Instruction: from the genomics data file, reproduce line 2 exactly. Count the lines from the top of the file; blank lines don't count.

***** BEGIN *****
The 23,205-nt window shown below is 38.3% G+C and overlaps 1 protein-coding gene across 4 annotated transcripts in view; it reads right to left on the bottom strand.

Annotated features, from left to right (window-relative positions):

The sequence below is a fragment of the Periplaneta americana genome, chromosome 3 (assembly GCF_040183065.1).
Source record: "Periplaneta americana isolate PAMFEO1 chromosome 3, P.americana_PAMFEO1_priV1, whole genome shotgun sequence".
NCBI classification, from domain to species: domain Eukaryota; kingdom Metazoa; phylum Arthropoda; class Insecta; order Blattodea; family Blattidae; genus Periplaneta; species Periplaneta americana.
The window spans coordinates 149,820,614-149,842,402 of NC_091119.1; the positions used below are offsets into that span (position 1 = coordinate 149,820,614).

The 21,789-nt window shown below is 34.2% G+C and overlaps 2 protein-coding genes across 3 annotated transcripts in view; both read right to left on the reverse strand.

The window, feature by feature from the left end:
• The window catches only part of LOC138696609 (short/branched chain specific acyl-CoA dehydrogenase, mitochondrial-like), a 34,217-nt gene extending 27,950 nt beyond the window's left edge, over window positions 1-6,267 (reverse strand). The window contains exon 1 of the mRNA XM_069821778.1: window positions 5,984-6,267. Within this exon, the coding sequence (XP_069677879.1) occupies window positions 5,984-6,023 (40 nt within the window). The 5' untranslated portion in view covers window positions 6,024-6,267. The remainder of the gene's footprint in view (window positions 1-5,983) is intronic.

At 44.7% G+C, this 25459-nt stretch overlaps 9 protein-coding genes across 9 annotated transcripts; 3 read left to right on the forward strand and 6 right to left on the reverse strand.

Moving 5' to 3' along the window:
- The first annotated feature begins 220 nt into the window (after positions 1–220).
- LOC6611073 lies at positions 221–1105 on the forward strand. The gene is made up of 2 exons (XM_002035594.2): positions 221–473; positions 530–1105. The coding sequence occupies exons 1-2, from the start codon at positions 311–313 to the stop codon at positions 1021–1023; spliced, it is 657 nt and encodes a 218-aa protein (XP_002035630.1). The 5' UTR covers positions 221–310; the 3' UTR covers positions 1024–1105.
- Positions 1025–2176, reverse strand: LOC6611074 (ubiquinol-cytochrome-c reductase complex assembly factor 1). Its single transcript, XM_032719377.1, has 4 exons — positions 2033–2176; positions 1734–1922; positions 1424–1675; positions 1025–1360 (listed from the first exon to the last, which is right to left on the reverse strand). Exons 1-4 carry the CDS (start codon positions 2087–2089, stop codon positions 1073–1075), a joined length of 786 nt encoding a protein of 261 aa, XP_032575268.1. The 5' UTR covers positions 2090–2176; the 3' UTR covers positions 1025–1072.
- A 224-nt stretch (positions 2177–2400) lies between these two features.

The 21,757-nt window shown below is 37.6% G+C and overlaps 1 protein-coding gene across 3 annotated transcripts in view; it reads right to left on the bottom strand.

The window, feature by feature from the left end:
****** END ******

Annotated features, from left to right (window-relative positions):